Public Health

The West Moreton Public Health Unit aims to enhance the community’s health outcomes by offering public and environmental health services.

We aim to enhance the health of our communities by minimising the spread of disease and preventing recurring illnesses through our communicable disease control, environmental health, and epidemiological and immunisation services.

Our mission is to improve community health through close partnerships with various institutions, such as childcare centres, schools, medical facilities, hospitals, aged care facilities, laboratories, support accommodations, and disability services.

We partner with government bodies and agencies, such as West Moreton and Darling Downs Primary Health Network, Ipswich, Somerset, Scenic Rim and Lockyer Valley councils, correctional centres, universities, and other Queensland Government departments.

Our team comprises public health physicians, nurses, epidemiologists, environmental health officers, data officers and business support staff.

Effective public health measures, such as contact tracing, are crucial in controlling the spread of contagious illnesses like COVID-19 and measles. The public health unit collaborates closely with other healthcare partners, including GPs and hospitals, to effectively contain the spread of diseases in our community.

We provide guidance and assistance in accordance with the regulations outlined in the Public Health Act of 2005 and Public Health Regulation 2018.

Following are helpful resources on prevalent illnesses, which have been grouped according to targeted audiences.

Public Health contact details

Phone: 07 3818 4700

Address: The Park – Centre for Mental Health, Public Health building, Orford Drive, Wacol 4076

Postal address: Locked Bag 500 Archerfield 4108

Additional resources

Australian Bat Lyssavirus

It is essential to be aware of the Australian Bat Lyssavirus (ABLV), which can be transmitted from bats to humans and result in severe illness and even death.

Never touch a bat with your bare hands. If you come across a sick or injured bat, you should contact:

  • the RSPCA (phone 1300 ANIMAL)
  • Department of Environment and Science (1300 130 372)
  • local wildlife care such as Bat Conservation and Rescue Qld (0488 228 134).

If you experience a bat bite, scratch, or lick, it is essential to seek immediate medical attention from a GP or hospital to receive medical care. General and Hospital Practitioners must communicate with the Public Health Unit to acquire vaccines and immunoglobulin.

Our group of nurses and doctors specialising in communicable diseases works with healthcare professionals to assist in managing bat bites or scratches using a procedure known as post-exposure prophylaxis (PEP). This involves administering a rabies vaccine (with or without immunoglobulin) to a person before they show symptoms to prevent the disease.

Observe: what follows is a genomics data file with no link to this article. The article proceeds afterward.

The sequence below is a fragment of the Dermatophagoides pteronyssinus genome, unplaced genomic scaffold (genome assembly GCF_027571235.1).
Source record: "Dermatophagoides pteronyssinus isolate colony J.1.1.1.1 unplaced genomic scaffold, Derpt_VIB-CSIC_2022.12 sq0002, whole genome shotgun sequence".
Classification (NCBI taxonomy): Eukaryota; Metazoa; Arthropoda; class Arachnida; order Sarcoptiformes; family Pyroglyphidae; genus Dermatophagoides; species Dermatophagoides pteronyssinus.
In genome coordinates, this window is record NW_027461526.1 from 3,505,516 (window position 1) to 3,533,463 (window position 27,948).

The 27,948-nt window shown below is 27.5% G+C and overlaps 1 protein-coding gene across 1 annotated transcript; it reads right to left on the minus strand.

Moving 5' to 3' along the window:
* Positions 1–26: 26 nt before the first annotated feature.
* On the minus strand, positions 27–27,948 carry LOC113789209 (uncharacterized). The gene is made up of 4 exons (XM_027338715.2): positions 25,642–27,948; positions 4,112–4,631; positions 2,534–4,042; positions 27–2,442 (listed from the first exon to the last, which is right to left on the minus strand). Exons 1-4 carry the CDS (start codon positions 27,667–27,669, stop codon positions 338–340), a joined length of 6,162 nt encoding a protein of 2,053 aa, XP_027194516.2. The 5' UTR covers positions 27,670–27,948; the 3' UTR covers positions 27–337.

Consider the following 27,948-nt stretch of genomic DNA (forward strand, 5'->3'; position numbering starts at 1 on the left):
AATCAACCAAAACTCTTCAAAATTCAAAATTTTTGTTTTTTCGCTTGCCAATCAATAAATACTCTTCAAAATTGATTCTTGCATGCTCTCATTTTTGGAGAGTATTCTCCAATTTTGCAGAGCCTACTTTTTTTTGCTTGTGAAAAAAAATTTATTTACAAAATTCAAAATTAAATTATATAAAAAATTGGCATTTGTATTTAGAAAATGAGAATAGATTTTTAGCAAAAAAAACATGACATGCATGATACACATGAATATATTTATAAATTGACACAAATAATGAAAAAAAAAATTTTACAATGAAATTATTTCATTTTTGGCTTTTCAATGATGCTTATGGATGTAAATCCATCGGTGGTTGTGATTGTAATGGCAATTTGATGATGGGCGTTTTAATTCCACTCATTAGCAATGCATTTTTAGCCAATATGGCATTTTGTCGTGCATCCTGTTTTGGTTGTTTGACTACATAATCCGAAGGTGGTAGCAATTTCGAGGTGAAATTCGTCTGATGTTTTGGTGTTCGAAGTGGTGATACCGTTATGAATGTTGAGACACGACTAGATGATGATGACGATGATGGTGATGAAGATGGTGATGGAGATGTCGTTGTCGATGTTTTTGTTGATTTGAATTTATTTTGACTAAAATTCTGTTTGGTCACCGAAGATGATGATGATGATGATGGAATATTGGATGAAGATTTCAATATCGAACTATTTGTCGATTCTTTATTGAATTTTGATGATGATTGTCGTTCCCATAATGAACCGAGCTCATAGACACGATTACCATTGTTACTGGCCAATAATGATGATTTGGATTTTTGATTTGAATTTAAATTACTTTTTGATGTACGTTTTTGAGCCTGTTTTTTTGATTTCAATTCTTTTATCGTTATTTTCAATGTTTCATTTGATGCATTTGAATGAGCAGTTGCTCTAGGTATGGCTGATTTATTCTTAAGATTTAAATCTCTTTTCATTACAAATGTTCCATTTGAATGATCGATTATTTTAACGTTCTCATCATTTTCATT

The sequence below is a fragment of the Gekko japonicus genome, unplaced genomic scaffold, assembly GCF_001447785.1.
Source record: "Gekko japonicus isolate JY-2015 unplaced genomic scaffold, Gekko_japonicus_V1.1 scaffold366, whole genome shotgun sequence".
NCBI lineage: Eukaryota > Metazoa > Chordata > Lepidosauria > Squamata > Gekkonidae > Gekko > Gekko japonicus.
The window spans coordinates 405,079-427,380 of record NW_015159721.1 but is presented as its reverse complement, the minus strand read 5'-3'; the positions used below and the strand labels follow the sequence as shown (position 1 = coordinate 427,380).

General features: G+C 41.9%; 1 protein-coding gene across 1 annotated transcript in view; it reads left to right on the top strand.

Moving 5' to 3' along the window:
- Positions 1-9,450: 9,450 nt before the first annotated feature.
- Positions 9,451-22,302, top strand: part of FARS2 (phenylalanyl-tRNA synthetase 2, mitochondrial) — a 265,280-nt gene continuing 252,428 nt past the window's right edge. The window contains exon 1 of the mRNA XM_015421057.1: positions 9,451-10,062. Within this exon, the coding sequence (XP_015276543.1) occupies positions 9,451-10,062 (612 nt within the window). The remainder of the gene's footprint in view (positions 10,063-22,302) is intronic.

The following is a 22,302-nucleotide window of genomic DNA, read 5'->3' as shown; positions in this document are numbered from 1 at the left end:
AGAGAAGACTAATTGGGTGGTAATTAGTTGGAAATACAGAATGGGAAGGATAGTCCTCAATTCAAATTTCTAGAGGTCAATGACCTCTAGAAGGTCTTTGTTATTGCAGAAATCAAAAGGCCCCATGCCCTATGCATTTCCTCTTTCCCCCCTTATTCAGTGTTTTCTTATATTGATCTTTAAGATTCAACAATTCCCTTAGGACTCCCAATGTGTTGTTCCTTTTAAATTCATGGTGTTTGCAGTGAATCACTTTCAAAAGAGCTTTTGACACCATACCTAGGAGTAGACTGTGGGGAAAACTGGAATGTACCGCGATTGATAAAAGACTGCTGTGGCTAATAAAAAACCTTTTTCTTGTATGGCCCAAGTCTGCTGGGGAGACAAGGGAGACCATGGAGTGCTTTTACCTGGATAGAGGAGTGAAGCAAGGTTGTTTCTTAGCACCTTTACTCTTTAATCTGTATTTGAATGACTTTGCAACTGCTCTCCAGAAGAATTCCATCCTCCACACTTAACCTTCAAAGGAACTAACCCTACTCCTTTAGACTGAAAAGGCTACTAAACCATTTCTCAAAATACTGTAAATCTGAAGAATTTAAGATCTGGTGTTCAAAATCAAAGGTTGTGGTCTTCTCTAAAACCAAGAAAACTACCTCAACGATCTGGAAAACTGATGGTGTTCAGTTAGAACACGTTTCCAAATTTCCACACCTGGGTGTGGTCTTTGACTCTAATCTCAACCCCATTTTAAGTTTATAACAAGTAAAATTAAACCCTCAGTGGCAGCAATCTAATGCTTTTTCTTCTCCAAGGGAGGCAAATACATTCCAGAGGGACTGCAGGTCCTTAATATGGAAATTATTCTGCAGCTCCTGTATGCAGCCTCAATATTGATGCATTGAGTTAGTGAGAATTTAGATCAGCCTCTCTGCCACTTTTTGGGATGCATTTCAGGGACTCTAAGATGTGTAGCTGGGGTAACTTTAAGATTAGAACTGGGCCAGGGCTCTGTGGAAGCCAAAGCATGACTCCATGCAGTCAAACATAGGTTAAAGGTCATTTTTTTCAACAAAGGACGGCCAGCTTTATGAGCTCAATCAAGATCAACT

Frequently asked questions

  • What happens if my dog or cat is exposed to a bat?  Contact your local veterinarian if a bat might have bitten or scratched your pet.
  • What if I get bat wee or poo in my eyes or mouth? While bat faeces, urine and blood do not pose an ABLV risk, you should immediately wash your hands (or other affected areas) and contact your Health Care Provider for advice if you have concerns.
  • What happens if I eat fruit that a bat has partially eaten?  There is no evidence to suggest ABLV could be contracted by eating fruit partially eaten by a bat. However, any fruit that any animal has partially eaten could be contaminated and should be thrown away.




At the West Moreton Public Health Unit, we coordinate and support the implementation of the National Immunisation Program for Queensland in the West Moreton Health area. We collaborate with various vaccine service providers such as primary health care, Aboriginal and Torres Strait Islander health services, hospitals, correctional facilities, and local councils.

Immunisation is a crucial aspect of modern medicine and public health and saves millions of lives annually. Immunisation is a key responsibility of the healthcare sector and is highly effective in preventing severe and life-threatening infectious diseases.

Links to immunisation information:

Links to immunisation providers:

Additional resources for immunisation providers: